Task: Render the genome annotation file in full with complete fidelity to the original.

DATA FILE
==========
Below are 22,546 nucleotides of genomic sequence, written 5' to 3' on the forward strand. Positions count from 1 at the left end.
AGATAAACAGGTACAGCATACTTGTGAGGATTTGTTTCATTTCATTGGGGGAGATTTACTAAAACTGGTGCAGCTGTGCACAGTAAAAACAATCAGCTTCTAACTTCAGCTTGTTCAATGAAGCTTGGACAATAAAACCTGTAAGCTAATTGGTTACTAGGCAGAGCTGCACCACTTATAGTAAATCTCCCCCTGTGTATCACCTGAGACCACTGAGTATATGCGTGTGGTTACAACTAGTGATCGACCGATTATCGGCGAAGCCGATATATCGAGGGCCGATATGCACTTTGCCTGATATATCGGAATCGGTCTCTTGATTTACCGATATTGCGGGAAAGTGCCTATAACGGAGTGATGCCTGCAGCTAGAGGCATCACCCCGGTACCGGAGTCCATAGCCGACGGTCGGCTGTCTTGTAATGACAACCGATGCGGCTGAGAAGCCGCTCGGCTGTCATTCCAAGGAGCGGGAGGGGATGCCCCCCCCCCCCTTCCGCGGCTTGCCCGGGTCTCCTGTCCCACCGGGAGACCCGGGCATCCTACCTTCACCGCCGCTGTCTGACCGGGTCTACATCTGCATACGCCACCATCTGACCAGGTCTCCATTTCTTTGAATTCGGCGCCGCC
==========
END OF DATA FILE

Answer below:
Below are 22,546 nucleotides of genomic sequence, written 5' to 3' on the forward strand. Positions count from 1 at the left end.
AGATAAACAGGTACAGCATACTTGTGAGGATTTGTTTCATTTCATTGGGGGAGATTTACTAAAACTGGTGCAGCTGTGCACAGTAAAAACAATCAGCTTCTAACTTCAGCTTGTTCAATGAAGCTTGGACAATAAAACCTGTAAGCTAATTGGTTACTAGGCAGAGCTGCACCACTTATAGTAAATCTCCCCCTGTGTATCACCTGAGACCACTGAGTATATGCGTGTGGTTACAACTAGTGATCGACCGATTATCGGCGAAGCCGATATATCGAGGGCCGATATGCACTTTGCCTGATATATCGGAATCGGTCTCTTGATTTACCGATATTGCGGGAAAGTGCCTATAACGGAGTGATGCCTGCAGCTAGAGGCATCACCCCGGTACCGGAGTCCATAGCCGACGGTCGGCTGTCTTGTAATGACAACCGATGCGGCTGAGAAGCCGCTCGGCTGTCATTCCAAGGAGCGGGAGGGGATGCCCCCCCCCCCCTTCCGCGGCTTGCCCGGGTCTCCTGTCCCACCGGGAGACCCGGGCATCCTACCTTCACCGCCGCTGTCTGACCGGGTCTACATCTGCATACGCCACCATCTGACCAGGTCTCCATTTCTTTGAATTCGGCGCCGCC